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Greg Plitt’s Final Run

Greg Plitt, the “star” of Bravo’s “Work Out” show, was struck and killed by a train last month while allegedly filming a commercial for an energy drink which involved him trying to outrun a train.  Sources indicate that his will was not witnessed so TMZ has reported that his father has applied to be the administrator of his $800K estate.

Three quick points:

1.  TMZ is not the bastion of legal accuracy so they are incorrect in stating that Plitt’s father will determine which creditors get paid and “how the remaining money gets divvied up.”  The intestacy statute of California requires that his parents will share his estate.

2.  Any 37 year old should have a will.  It is part of being a grown up even if adolescence is prolonged while being a fitness model.

3. While we know that Plitt fatefully disregarded his parents’ advice about not playing on train tracks, it remains uncertain if he disregarded his parents’ admonitions about not running with sharp objects in his hand, playing with matches, and looking both ways before crossing the street. Sonya Dakar Spa Day 3

DIY Wills – Pay Me Now or Pay Me Later

A Florida woman saved money on will preparation by using a DIY service titled E-Z Legal Form.  Her will left all of her listed property to her brother.  The will did not have a residuary clause which states who receives all non-listed assets.   Inevitably, she later opened a new account that was not addressed by the will.  She left a handwritten note in which she tried to  to bequeath the account and all of her “worldly possessions” to her brother except for several accounts she wanted to leave to his daughter.  The note was only witnessed by her brother’s  daughter.  Other nieces claimed that they were entitled to a share of the unlisted account because it was not addressed in the will.  The Florida Supreme Court ruled that they were entitled to a share of the unaddressed account under Florida intestacy laws.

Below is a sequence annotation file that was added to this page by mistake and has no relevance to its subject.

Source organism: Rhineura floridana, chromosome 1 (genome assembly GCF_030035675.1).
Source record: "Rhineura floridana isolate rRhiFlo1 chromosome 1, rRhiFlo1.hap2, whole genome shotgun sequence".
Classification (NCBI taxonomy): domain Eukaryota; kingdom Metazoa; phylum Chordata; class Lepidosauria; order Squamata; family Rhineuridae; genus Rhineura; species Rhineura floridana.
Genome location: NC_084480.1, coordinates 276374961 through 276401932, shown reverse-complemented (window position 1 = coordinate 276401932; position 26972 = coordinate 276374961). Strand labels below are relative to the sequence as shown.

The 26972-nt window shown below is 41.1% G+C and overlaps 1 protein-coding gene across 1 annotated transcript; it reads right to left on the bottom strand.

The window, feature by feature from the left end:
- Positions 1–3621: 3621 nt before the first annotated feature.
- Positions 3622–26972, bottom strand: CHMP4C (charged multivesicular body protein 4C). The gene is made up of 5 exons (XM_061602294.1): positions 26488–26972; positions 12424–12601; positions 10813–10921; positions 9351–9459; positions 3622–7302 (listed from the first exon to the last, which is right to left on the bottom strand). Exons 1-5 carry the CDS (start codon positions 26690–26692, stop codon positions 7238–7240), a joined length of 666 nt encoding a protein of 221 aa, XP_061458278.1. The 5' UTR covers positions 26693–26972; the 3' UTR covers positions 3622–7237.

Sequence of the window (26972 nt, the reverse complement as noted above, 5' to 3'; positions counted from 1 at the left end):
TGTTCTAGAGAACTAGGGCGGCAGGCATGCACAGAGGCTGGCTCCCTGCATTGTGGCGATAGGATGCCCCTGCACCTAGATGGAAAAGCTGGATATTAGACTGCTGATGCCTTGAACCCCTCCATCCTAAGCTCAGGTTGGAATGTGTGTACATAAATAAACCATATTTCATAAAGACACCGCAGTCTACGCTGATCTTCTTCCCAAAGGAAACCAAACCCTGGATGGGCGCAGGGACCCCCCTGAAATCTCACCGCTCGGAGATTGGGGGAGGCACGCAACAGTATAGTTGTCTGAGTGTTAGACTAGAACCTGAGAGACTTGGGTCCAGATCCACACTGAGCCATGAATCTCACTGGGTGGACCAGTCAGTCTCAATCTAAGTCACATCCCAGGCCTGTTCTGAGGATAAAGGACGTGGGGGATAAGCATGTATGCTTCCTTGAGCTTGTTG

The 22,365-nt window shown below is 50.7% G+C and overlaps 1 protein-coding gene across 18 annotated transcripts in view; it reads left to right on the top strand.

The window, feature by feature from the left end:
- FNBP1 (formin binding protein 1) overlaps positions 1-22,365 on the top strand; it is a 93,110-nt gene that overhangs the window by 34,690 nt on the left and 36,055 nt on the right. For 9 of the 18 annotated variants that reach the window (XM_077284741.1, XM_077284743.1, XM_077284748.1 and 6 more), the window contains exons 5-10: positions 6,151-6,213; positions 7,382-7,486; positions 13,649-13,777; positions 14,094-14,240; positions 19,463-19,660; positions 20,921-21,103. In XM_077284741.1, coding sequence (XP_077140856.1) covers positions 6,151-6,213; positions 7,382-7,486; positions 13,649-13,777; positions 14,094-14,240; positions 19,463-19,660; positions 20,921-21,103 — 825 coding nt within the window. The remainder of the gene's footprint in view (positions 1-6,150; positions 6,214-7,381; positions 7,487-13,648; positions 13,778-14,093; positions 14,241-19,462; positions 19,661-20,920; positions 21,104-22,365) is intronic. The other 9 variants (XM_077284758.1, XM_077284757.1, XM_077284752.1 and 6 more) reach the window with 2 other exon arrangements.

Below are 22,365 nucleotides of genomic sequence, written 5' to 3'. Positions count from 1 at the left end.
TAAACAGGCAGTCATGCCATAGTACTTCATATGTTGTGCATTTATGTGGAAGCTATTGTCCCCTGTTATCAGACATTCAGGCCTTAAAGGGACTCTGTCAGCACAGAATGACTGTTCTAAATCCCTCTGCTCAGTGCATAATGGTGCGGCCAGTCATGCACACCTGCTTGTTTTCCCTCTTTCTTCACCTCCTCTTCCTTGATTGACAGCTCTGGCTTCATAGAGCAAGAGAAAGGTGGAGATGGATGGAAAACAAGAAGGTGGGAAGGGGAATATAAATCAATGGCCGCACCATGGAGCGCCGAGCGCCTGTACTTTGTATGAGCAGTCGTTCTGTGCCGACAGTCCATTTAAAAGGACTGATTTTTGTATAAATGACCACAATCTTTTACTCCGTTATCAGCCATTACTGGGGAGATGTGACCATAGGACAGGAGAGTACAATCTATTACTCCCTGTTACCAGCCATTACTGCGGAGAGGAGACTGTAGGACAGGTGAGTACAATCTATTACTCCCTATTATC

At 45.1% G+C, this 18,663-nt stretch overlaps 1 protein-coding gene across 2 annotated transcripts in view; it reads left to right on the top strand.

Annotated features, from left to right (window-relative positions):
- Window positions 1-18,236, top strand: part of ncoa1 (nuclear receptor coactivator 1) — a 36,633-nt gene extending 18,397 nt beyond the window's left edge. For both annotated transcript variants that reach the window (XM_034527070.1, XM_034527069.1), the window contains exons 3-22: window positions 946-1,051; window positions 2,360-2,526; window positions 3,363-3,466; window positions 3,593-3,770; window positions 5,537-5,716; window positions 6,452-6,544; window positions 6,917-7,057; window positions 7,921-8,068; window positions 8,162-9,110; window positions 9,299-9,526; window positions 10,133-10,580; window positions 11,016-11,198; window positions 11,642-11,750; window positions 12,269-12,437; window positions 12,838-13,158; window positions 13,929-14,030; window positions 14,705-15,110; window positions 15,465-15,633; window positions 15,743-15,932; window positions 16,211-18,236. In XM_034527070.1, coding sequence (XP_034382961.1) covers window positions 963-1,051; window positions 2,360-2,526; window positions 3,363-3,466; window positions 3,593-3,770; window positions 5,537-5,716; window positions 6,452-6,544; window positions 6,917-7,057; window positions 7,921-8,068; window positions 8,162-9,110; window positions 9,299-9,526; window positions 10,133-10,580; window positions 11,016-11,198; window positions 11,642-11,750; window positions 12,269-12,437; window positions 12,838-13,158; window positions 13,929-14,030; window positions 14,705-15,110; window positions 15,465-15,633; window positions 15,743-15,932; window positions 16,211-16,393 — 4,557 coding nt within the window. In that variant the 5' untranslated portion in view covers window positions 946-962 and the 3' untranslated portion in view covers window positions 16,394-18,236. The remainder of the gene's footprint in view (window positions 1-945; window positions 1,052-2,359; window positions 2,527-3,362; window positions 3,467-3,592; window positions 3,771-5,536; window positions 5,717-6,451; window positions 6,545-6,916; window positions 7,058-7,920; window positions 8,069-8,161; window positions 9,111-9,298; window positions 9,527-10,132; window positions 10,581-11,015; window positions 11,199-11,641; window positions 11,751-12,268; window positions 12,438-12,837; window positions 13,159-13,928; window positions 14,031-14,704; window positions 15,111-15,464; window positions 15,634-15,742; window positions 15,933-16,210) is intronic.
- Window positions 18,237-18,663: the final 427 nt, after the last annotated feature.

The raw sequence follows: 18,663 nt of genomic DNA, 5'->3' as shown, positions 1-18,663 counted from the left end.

Several points:

1.  All wills need a residuary clause to provide who inherits assets not specifically listed.  In fact, in every will I draft the residuary clause is the most important section.

2.  The decedent would have been better served simply by skipping the listing of specific assets and merely having a residuary clause leaving all of her assets to her brother.

3.  A handwritten note with only one witness who is also a potential beneficiary is invalid on its face and is a worse idea than using a poorly drafted form found on the Internet or purchased at Staples.

4.  As the weary mechanic in the Fram oil filter commercials said after performing an expensive engine repair instead of simply replacing an oil filter, “Pay me now or pay me later.”   This decedent would have been better served spending some money on an attorney ($600 is my standard will and power of attorney fee) instead of trying to save a few dollars while incurring thousands of dollars in legal fees in a futile attempt to have her wishes followed.   Plus, I am much more fun to work with than following, perhaps incorrectly, a few prompts in a software program.

 

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All Posts By Jay Brinker

I am an attorney located in Cincinnati, Ohio who practices in the areas of estate planning, probate, asset protection, and small business advice. I make a difficult and bewildering process as simple as possible. Most importantly, I provide "more for less" for my clients.